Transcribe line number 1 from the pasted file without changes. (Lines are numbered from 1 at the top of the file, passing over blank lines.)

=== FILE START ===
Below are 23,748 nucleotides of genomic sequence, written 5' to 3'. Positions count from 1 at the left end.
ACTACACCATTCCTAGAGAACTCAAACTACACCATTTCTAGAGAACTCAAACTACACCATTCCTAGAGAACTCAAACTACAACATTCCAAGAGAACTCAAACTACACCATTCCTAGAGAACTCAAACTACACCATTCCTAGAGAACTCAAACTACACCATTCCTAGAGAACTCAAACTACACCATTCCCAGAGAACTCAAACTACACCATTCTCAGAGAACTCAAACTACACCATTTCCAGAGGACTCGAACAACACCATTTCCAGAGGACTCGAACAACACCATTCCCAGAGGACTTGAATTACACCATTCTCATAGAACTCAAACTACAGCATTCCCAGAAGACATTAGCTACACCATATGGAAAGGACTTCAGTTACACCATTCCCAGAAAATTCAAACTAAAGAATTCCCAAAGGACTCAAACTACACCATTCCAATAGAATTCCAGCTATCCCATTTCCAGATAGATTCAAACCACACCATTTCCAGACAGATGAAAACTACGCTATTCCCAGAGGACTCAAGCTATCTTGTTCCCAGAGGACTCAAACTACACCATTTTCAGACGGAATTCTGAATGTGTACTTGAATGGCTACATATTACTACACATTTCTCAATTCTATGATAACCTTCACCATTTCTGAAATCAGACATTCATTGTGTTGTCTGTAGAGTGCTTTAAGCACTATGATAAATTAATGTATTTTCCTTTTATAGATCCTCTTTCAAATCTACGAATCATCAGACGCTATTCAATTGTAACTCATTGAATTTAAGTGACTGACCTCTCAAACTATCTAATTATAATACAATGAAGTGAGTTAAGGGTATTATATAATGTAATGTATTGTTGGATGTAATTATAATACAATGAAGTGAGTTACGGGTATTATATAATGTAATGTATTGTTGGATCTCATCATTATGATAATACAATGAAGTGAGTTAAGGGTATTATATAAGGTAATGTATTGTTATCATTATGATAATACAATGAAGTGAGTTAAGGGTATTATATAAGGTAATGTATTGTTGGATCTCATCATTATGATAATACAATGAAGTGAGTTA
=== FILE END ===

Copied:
Below are 23,748 nucleotides of genomic sequence, written 5' to 3'. Positions count from 1 at the left end.